Wins have come in a variety of ways this season for the Wild.
The team has persevered in overtime and a shootout, rallied late and pulled away early.
But the group’s latest success story was unlike all the others, as the Wild upended the Senators 3-1 on Monday night at Xcel Energy Center after breaking from its normal routine.
Instead of having players assembled two hours before puck drop, some scrambled in minutes before the pregame warm-up — the reality of getting stuck in traffic while some parts of the Twin Cities were pelted with more than a foot of snow.
“You’re just like a kid,” defenseman Matt Dumba said. “You show up; parents were running late at work or something. You gotta step out and play. We did a good job of it.”
While all healthy players took to the ice for the skate about a half-hour before the game, the head count wasn’t at full strength much earlier.
Dumba, his defensive partner Jonas Brodin and winger Tyler Ennis arrived 10 minutes before the Wild took its preparation laps. Their commute was 2 ½ hours, 30 minutes of which was spent stuck behind a bus.
“You’re getting text messages from other guys, saying they’re getting to the rink, and I haven’t left downtown, haven’t even gotten three blocks from my place yet,” Dumba said. “It was nuts.”
His caravan with Brodin and Ennis remained together, and the trio eventually received a police escort in St. Paul. But Brodin got separated from the group and after Dumba stopped to alert the police officer, Dumba’s vehicle was rear-ended by Ennis’ vehicle.
“So we made it like 2 hours and 30 minutes on the road without a crash, then we had one right on the intersection of 7th Street,” Dumba said. “So we gotta go check the cars. We didn’t even really have time. We just ran in.”
Many of the players with unusual drives had significant impacts on the result.
Dumba set up winger Mikael Granlund, who showed up at the rink around 6 p.m., for a key insurance goal in the third period. Winger Jason Zucker, who made a two-hour odyssey from Edina and arrived at the arena at 5:30 p.m., scored the game-winner.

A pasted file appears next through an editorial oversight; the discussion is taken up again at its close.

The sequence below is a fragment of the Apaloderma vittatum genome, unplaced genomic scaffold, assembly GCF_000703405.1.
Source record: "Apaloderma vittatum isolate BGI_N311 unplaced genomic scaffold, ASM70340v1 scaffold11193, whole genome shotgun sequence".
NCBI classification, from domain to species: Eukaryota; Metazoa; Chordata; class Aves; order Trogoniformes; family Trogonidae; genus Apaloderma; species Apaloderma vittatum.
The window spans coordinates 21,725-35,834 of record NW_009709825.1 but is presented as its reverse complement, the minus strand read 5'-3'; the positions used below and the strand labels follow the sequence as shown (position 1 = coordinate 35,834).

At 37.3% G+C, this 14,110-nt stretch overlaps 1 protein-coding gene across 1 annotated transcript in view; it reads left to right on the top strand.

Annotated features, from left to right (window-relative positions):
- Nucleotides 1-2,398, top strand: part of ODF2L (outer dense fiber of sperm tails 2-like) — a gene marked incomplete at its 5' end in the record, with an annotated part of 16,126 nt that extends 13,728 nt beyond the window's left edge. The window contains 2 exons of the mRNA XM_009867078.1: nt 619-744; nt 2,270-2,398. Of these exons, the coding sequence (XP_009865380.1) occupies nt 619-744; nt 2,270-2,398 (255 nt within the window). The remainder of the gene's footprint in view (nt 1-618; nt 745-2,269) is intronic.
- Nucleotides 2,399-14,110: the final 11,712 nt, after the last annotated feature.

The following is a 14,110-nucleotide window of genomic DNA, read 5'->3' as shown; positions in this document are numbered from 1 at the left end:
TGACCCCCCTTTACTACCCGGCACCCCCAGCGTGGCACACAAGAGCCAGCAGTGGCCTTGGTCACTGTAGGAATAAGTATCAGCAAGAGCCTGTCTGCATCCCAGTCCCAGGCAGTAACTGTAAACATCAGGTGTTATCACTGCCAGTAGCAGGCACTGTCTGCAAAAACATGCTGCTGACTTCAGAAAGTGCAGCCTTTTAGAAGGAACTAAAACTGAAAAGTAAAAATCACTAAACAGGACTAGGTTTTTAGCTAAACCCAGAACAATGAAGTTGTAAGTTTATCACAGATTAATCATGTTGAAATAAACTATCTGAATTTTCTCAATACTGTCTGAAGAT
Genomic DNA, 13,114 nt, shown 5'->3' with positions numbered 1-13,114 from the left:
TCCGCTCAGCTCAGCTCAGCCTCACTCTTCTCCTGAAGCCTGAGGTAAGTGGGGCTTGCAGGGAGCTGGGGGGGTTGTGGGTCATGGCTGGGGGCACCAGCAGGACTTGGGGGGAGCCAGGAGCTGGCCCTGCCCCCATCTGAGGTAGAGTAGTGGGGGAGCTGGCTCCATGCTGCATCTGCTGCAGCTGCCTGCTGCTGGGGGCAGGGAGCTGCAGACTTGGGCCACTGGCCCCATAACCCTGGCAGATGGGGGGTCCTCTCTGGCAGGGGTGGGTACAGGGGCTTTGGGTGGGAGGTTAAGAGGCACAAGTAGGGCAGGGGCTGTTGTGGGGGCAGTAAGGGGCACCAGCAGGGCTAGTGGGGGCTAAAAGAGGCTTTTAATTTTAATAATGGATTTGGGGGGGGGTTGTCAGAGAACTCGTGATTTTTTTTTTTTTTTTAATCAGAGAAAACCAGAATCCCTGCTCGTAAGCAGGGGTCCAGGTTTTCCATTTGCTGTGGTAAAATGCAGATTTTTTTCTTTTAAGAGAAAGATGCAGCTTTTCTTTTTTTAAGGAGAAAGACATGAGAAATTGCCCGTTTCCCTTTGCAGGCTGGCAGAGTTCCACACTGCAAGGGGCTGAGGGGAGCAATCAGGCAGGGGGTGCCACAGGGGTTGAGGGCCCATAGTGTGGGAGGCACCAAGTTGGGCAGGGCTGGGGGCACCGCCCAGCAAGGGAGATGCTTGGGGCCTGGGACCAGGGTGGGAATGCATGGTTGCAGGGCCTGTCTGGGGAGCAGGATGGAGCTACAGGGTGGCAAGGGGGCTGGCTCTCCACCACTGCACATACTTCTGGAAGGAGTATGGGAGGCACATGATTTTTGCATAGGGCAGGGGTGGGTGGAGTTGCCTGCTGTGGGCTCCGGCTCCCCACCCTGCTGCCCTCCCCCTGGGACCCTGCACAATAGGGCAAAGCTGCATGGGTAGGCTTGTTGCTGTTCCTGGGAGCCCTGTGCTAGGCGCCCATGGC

“Guys were just kind of throwing gear on, getting dressed and going,” Zucker said.
And winger Daniel Winnik, who assisted on the team’s first goal, was able to make it to Xcel Energy Center at 4:50 p.m. after parking his car a block away and walking.
“Should have went with my gut instinct to go into the interior of the city and just valeted it at Saint Paul Hotel and then just walked,” he said.
Although coach Bruce Boudreau didn’t tell players to leave earlier than usual amid the blizzard-like conditions, the team did offer players the option after the morning skate to stay at a hotel for the day.
“They all thought they were big and brave and could make it to the game,” Boudreau said.
Still, he figured everyone would show up eventually, and as long as he had their names listed on the official score sheet, they would have been eligible to play once they arrived.
And when they did, the Wild did what it’s done all season: overcome adversity to remain competitive.
“Sometimes you need that,” said goalie Alex Stalock, who was on time before posting a 37-save effort. “The monotony of showing up to the rink the same time every day, to break it up, and guys are kind of wheeling in whenever, it keeps it light in here. Sometimes you need that and a change of pace, and I think it helped [Monday].”